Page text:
How I felt about this situation though in retrospect wasn’t that he probably thought I was outwardly female when it was approaching me along the pavement because all he would have seen at first was my rather long hair in a ponytail and a long female over-shirt that I had worn to the artisan courtyard bar earlier that night to socialise with a new friend. When he finally saw me face to face he realised that may be I might not be a woman (in the conventional sense) and that even his drunken eyes would cover up my gender, or reveal my gender identity in the way I wanted.

What it meant to me was that I’m still on most occasions still a mixed bag. Part of me is presentable and part of me isn’t. I can either worry about what doesn’t work or I can celebrate what I do have and work on things. And this is much like the rest of my life. Today I wandered around the home furnishings of a store and realised some of the lovely things I would like to have from the shop and how many things in my home are starting to look a little tired, like the dining table or to some extent my bed– both of which have had more use than their intended life span. Yet at the same time I have some new things around the house that do make me feel the way some of those items in the shop do. Subtle colours of soft hues in cushions, a beautiful gentle plant with feelings of airiness – a dining table that would be worthy of inviting friends over for dinner.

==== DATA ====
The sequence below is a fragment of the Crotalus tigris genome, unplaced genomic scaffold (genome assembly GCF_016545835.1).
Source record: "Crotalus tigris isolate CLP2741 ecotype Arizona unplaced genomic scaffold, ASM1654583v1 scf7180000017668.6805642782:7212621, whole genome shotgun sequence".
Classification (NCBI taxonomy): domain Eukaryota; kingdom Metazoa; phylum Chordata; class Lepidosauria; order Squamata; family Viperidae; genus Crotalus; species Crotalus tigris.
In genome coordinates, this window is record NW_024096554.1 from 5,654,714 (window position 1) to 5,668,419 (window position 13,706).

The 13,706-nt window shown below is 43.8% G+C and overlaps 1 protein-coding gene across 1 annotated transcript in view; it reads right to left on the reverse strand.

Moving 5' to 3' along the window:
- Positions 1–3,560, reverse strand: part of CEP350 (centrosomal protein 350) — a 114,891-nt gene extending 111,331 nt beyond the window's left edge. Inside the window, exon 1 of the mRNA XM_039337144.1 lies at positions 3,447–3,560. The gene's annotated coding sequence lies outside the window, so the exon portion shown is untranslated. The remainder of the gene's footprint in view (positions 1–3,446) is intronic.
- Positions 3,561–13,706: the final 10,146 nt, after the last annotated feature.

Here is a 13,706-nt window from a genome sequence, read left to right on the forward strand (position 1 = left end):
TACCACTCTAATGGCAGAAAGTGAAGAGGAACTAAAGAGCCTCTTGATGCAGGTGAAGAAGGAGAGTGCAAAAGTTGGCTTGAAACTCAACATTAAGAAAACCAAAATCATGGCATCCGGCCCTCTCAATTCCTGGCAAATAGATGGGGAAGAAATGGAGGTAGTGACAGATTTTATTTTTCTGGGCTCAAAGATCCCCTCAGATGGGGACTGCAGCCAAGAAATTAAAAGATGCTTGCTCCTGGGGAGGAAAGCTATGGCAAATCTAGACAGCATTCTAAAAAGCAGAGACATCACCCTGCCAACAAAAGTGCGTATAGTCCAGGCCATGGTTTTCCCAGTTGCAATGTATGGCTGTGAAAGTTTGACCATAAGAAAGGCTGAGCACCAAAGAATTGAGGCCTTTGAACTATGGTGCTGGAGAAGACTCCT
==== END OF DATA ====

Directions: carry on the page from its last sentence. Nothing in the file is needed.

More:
In fact while I was there I even found in the clothes section a lovely pair of denim shorts that would have replaced my failing and ageing denim shorts that while looking more and more fashionable as they thin and split but also have more chance of revealing sights of knicker material; I’m not sure my bravery spans that far. Sadly the new pair were in the petite section and so the search goes on.